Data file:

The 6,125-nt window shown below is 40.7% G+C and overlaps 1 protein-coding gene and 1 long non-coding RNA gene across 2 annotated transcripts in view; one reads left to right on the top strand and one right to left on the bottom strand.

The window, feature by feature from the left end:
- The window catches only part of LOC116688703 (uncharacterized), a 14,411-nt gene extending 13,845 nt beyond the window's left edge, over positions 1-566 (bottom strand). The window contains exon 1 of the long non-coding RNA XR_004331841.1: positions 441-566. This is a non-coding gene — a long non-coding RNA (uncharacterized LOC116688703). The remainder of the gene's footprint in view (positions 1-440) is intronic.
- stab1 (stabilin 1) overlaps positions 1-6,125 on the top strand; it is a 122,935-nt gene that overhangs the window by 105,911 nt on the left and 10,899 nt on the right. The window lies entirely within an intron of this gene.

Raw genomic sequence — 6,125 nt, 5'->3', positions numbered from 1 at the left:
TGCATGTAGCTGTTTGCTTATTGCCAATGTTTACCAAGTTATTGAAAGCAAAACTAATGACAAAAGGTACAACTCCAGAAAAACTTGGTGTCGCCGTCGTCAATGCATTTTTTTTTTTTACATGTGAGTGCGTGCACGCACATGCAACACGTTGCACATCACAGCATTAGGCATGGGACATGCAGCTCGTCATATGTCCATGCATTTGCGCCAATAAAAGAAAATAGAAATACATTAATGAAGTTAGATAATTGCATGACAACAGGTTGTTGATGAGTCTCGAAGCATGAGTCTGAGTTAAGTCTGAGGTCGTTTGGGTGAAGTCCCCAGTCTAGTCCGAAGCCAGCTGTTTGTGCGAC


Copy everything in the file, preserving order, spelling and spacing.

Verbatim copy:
The 6,125-nt window shown below is 40.7% G+C and overlaps 1 protein-coding gene and 1 long non-coding RNA gene across 2 annotated transcripts in view; one reads left to right on the top strand and one right to left on the bottom strand.

The window, feature by feature from the left end:
- The window catches only part of LOC116688703 (uncharacterized), a 14,411-nt gene extending 13,845 nt beyond the window's left edge, over positions 1-566 (bottom strand). The window contains exon 1 of the long non-coding RNA XR_004331841.1: positions 441-566. This is a non-coding gene — a long non-coding RNA (uncharacterized LOC116688703). The remainder of the gene's footprint in view (positions 1-440) is intronic.
- stab1 (stabilin 1) overlaps positions 1-6,125 on the top strand; it is a 122,935-nt gene that overhangs the window by 105,911 nt on the left and 10,899 nt on the right. The window lies entirely within an intron of this gene.

Raw genomic sequence — 6,125 nt, 5'->3', positions numbered from 1 at the left:
TGCATGTAGCTGTTTGCTTATTGCCAATGTTTACCAAGTTATTGAAAGCAAAACTAATGACAAAAGGTACAACTCCAGAAAAACTTGGTGTCGCCGTCGTCAATGCATTTTTTTTTTTTACATGTGAGTGCGTGCACGCACATGCAACACGTTGCACATCACAGCATTAGGCATGGGACATGCAGCTCGTCATATGTCCATGCATTTGCGCCAATAAAAGAAAATAGAAATACATTAATGAAGTTAGATAATTGCATGACAACAGGTTGTTGATGAGTCTCGAAGCATGAGTCTGAGTTAAGTCTGAGGTCGTTTGGGTGAAGTCCCCAGTCTAGTCCGAAGCCAGCTGTTTGTGCGAC